Tuesday 12 April 2011

Mormon Exploits Time in Hong Kong

As a young, clueless morman mormon stuck in Hong Kong for two years doing missionary work, here's what you can do. Learn the local lingo of course! Think of your two-year sentence as a cultural and linguistic exchange.

That's what brother Carlos Vidal did (see SCMP story here and partly below).

Unless there is obvious profiteering and queueing to be had in converting to Mormonism, the locals will not want to hear any crazy nonsense about Joseph Smith (dum dum dum dum dum from South Park Studios), so don't waste time peddling that cock-and-bull story. Instead, just seek out locals who want to learn English and offer to have regular meetings just to chat. That way, the locals get to learn English and you get to learn crazy nonsense about Hot Hong Kong girls. Fair exchange, eh mate?

For instance ...

Learn how to identify typical Hot Hong Kong girls by learning the term gung jyuh behng to denote Hong Kong girls who are high-maintenance and behave like princesses spoilt brats.

Leverage this local knowledge to nab a Hong Kong girlfriend (just as brother Vidal has done). And because of the mormon faith, it is conceivable to move to, say, Utah, and practice polygamy too. Just imagine having more than one Hong Kong gung jyuh behng. It's enough to drive even the nicest, most mildest mormon insane! Lol.

In case you missed it, here is the Morman headline mistake in the SCMP

Mormon wins fans with humorous take on Cantonese slang (SCMP; paywall)
Lana La
Apr 10, 2011

A Canadian Mormon who spent two years in Hong Kong in his teens has become so popular on YouTube with his comedic take on Cantonese slang that Cathay Pacific (SEHK: 0293) has bankrolled his flight to the city.

Carlos Vidal (pictured), 25, lives in Vancouver and arrives in Hong Kong tomorrow as one of eight finalists in a travel competition run by the airline.

His claim to fame is the two dozen videos he made at home under his stage name, Carlos Douh, the surname being the pinyin of a Chinese surname, To, that his Cantonese teacher gave him seven years ago.

His most popular video has had 800,000 views and describes the phrase gung jyuh behng, or princess sickness, which refers to young Hong Kong girls who are high-maintenance and behave like princesses.

The next most popular video is for chok yeung, which refers to an exaggerated, model-like pose in a photo, similar to the "blue steel" phrase from US film Zoolander.

"Everybody likes that one because it's pretty in right now. It was pretty popular in December and January, too," Vidal said.

In just three months, he's attracted 2.8 million views of his videos and almost 22,000 subscribers to his YouTube channel. He's even selling T-shirts with a trademark phrase. "I don't feel like a celebrity but everyone keeps saying that I am," he said.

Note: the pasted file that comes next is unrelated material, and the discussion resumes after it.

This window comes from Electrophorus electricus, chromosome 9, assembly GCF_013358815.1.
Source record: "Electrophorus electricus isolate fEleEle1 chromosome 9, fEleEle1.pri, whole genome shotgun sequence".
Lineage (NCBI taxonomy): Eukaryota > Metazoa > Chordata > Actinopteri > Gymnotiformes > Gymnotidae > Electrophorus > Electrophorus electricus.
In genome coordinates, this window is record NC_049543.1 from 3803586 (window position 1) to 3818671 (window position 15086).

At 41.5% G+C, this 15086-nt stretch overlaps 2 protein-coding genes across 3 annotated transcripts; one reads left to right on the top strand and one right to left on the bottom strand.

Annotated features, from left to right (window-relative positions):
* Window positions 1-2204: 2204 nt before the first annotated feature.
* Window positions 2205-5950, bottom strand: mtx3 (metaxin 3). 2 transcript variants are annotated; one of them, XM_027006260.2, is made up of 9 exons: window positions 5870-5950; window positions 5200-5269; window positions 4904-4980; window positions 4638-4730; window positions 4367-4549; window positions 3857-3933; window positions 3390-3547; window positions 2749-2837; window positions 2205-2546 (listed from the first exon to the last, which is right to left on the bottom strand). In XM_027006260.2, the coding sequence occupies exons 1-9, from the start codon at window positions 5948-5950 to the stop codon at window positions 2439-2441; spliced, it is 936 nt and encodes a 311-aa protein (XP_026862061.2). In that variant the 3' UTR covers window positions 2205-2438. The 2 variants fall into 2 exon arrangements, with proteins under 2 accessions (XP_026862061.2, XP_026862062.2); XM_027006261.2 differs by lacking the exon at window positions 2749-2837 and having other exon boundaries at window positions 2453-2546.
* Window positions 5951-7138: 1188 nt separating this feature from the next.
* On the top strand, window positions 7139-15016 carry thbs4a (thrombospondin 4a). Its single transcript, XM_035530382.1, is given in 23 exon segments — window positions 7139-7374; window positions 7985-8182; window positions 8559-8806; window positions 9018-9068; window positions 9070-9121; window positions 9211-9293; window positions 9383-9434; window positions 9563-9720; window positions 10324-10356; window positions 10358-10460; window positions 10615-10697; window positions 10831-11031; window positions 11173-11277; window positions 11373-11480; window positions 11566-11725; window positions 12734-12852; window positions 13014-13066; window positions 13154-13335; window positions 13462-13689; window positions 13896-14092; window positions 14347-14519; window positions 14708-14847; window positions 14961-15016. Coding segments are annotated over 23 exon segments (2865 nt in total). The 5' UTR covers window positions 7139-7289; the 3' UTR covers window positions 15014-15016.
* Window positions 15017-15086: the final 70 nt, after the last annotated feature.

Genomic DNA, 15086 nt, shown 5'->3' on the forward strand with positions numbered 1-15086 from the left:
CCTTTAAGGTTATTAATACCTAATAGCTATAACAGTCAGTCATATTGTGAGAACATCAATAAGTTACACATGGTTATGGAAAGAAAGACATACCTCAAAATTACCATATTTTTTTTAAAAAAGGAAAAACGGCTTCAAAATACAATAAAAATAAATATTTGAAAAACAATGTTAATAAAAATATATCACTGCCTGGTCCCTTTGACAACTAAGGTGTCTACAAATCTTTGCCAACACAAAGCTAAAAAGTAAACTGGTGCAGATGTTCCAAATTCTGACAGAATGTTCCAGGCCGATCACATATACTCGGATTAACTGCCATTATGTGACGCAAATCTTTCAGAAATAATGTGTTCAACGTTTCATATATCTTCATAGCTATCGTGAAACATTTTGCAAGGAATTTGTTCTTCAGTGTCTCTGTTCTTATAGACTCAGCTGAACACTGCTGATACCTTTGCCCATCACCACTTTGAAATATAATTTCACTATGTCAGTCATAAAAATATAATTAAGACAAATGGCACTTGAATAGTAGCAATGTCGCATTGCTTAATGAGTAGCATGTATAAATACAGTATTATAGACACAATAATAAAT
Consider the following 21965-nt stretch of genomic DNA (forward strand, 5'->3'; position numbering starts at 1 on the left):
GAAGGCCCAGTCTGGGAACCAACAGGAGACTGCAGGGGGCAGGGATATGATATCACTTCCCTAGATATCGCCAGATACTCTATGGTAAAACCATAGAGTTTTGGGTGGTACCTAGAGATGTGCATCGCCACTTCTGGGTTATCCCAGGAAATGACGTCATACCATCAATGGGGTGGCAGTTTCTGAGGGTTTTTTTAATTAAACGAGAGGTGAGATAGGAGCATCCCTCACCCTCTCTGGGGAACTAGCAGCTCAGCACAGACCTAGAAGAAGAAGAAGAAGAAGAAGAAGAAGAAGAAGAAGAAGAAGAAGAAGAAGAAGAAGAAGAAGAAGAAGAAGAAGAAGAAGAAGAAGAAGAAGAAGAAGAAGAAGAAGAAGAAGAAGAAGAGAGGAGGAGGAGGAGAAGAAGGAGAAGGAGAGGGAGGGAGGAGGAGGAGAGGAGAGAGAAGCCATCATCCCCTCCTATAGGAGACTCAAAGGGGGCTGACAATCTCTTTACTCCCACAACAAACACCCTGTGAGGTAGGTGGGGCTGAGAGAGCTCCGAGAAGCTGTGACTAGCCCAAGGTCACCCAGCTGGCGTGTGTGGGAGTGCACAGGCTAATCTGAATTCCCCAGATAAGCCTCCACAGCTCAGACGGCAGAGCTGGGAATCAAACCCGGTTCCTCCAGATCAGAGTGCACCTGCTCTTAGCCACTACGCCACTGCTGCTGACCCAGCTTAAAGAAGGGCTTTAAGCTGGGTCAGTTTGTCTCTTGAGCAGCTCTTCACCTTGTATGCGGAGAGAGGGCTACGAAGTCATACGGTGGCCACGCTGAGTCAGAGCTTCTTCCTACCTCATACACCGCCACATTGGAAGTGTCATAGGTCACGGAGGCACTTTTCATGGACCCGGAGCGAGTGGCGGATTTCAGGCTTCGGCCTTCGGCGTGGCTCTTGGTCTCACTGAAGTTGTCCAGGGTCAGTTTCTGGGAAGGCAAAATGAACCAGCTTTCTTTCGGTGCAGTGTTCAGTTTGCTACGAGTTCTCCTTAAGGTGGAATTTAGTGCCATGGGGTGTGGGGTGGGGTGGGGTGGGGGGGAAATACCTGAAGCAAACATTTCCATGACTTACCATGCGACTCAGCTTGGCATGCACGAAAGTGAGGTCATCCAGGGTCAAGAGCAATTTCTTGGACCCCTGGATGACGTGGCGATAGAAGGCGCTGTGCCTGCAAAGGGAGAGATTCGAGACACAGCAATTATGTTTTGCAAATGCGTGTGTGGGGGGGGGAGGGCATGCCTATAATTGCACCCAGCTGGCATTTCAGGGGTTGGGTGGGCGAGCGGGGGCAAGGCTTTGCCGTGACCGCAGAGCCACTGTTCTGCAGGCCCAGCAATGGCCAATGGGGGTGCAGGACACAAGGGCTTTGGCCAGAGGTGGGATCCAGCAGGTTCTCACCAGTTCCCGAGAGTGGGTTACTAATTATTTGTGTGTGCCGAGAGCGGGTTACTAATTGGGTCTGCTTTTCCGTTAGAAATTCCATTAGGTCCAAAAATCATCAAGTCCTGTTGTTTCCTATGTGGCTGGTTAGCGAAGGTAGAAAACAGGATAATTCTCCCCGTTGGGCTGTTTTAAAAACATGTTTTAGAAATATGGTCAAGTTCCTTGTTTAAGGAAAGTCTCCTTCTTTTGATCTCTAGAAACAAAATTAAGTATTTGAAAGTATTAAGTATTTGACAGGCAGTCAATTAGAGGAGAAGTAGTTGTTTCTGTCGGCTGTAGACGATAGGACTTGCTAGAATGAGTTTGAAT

Last week, he was made a YouTube partner, which means he is starting to cash in on his celebrity status. But it's only small fry, for now. He makes a profit every time someone views a video and watches the preview advertisement.

"It's not very much yet. In one week, I put up one video and it got about 20,000 views and made about US$70," he said.

Vidal's love for the Cantonese language started when he lived in Hong Kong from 2004 for two years doing voluntary missionary work with his church.

"It slowly progressed over time and I was able to get the hang of it. My Chinese is still far from sounding exactly like a native. It's a really complex language and there's lots to learn, but it's fun to be able to communicate with people now. I feel like I understand and have learned a lot more about the people and the culture through their own language."

His girlfriend also helps with his language skills. "She's originally from Hong Kong and her native language is Cantonese so we speak mostly Cantonese together," he said.

Now in his final year of a business degree in Canada, Vidal said he found his YouTube niche by accident after he started making videos teaching people how to speak Cantonese last October.

"Instead of teaching regular, everyday words which wouldn't get that many views, I started doing slang words and people just thought it was really funny.

"American-born Chinese teenagers and college-age students were watching and learning new slang. So it just kind of picked up from there.

"There's tonnes of different slang words but I think, `How can I make this one funny and creative in a video?' So I pick the ones that I have ideas for. Fans now are also suggesting things."

But don't expect any swear words, despite profanity being central to Cantonese slang: "That's just not my style," he said.


  1. aimlesswanderer12 April 2011 at 21:12

    This must be who the bro's wife was talking about. Her description: "some dumb gweilo who tries to teach people weird cantonese, and who has somehow become popular. His accent is horrible".

  2. The Egg phenomenon strikes again!

  3. aimlesswanderer13 April 2011 at 20:03

    Youtube and who gets "famous" is quite often very mysterious.

    The bro's wife likes watching the "makeup tips" videos...